Mitchell, who represents Texas and South Dakota in abortion lawsuits and has helped lawmakers in several states develop abortion bans and bans, said future legal fights may center around those in those states. The occupants pay for abortions that are not being enforced by court orders.

“Abortion is still a criminal offense in every state with a trigger law or ex-roe ban, even if a state-court injunction is in force,” Mitchell said in an email to the Associated Press. He said that an injunction does not actually block a law, as many believe, but temporarily blocks it from being enforced.

He said employers or those who help fund abortions in states such as Utah, Kentucky, Louisiana or West Virginia are violating the law and could be prosecuted. She added that if restrictions exist but are on hold, abortion providers could be prosecuted retrospectively.

“And the mere risk of potential lawsuits may be enough to deter abortion providers from offering abortions to out-of-state residents, especially when these lawsuits may be brought,” they wrote, “not only against physicians but Everyone else is involved.”

Melissa Murray, a professor at the New York University School of Law, said the question of whether those paying for abortions out-of-state could be charged has “unknown grounds.” Employers and the fund can argue that they are exercising their free speech rights, she said in an email. “That said, a state can argue that (groups) are facilitating a criminal law violation – essentially, they are acting as accomplices.”

Fear of prosecution has already won for enemies of abortion; Some clinics closed in a state of confusion, reopened, then closed again. This caused doctors to withhold emergency treatment until it was clear that a fetus had died or that a woman’s life was at stake.

Erin Hawley, an attorney for the Conservative Alliance Defending Freedom and the wife of Republican U.S. Sen. Josh Hawley of Missouri, expects to continue litigation over drug abortion.

She pointed to an ongoing court battle in Mississippi, where drugmaker GenBioPro is suing the state over its provisions that make it harder to obtain a prescription for mifepristone, a drug that can induce abortion. State policies are in contrast to US Food and Drug Administration regulations, which courts have generally given precedence over state law.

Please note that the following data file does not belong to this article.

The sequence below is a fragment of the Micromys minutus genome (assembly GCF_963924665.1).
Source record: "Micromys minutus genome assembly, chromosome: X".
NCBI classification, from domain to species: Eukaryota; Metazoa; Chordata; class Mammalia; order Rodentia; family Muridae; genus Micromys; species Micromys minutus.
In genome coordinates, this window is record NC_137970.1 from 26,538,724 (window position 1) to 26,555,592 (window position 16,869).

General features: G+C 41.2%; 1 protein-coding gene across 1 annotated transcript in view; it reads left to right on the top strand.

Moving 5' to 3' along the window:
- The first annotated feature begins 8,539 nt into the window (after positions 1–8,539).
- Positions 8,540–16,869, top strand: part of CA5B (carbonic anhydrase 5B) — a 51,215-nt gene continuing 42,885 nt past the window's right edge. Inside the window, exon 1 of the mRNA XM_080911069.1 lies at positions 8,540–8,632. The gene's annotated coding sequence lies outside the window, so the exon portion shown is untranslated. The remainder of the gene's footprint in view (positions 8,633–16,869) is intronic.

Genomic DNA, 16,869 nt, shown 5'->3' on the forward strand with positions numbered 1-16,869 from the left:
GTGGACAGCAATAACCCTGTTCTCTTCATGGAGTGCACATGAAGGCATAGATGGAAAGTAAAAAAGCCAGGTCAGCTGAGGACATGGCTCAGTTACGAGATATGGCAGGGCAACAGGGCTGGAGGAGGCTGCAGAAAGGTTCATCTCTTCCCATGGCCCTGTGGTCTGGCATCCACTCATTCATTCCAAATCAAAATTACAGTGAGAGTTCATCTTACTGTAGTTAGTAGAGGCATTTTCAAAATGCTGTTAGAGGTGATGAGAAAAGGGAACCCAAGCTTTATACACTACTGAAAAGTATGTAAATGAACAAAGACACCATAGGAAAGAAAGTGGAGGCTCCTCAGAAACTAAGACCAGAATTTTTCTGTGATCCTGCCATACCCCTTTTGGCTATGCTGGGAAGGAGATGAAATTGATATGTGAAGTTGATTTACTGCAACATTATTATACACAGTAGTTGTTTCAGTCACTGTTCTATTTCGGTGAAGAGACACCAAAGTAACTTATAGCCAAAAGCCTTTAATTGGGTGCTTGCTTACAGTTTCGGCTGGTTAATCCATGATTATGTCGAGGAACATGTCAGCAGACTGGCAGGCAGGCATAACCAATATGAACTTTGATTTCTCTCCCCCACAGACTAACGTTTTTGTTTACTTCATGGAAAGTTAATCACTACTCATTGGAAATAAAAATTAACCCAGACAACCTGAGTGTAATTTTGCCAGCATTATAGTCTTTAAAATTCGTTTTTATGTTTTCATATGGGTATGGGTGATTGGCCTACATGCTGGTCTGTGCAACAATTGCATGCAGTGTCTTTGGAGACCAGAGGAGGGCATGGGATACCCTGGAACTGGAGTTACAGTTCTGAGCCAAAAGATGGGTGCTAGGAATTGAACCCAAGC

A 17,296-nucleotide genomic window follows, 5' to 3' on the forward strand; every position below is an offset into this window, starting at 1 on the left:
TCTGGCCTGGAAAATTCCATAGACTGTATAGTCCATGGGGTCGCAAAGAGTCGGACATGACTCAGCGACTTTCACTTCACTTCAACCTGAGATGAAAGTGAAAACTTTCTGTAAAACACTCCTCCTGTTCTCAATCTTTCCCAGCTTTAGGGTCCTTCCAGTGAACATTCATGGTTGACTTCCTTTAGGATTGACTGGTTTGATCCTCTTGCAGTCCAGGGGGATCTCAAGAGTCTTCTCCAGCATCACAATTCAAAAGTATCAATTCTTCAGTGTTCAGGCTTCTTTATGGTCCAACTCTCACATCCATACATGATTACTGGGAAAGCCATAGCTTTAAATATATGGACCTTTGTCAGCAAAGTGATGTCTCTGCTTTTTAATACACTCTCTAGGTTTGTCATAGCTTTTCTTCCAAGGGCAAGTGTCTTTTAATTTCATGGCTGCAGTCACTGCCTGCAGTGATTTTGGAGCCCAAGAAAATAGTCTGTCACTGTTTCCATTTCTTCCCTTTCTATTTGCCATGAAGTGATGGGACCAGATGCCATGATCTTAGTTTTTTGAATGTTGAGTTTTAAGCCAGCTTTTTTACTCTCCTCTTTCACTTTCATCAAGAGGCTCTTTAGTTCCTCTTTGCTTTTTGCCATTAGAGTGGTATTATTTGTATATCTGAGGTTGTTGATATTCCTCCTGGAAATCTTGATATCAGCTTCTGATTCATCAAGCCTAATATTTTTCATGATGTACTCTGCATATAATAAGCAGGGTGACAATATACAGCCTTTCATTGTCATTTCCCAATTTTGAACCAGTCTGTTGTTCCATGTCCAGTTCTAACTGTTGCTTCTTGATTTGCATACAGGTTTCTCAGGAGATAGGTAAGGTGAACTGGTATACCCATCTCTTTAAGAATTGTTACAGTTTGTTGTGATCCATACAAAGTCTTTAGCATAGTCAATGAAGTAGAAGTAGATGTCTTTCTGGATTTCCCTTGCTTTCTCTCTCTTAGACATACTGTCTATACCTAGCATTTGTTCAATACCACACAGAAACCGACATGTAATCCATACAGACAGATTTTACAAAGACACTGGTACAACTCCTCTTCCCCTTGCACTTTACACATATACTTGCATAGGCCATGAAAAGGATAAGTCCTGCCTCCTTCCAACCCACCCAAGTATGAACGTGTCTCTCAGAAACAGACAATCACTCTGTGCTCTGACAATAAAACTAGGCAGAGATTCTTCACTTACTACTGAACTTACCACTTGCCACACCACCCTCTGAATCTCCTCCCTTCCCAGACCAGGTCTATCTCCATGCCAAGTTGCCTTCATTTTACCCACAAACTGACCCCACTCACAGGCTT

But Hawley said that might not apply here.

“It’s always a big deal for a federal agency or law to trample on state law,” Hawley said.

Some states are taking different approaches.

In Louisiana, the State Bond Commission last week voted to withhold a $39 million line of credit for the New Orleans sewer and water project to “send a message” after city and local officials said they would not allow abortions in that state. will not enforce the ban. The law is currently blocked by a court and is not enforceable anyway.

Texas sued the federal government in mid-July after the Biden administration issued guidance that said hospitals are required to provide abortions when necessary to save a mother’s life.

Next week, Kansas voters will consider the first statewide referendum on abortion since the row was overturned. If approved, it could make Kansas the fifth state to declare that its constitution does not grant abortion rights and would open the door for the Legislature to further restrict or prohibit abortion.

Bopp said that while court battles and midterm elections are the current focus, anti-abortion anti-abortion would eventually like to see federal and state constitutional amendments that would explicitly protect the unborn, though he acknowledged that would be a challenge.

“A constitutional amendment has been one of our goals. But it needs consensus,” he said.

,

Get AP’s full coverage of the Rowe vs. Wade flip here:

Leave a Comment

%d bloggers like this: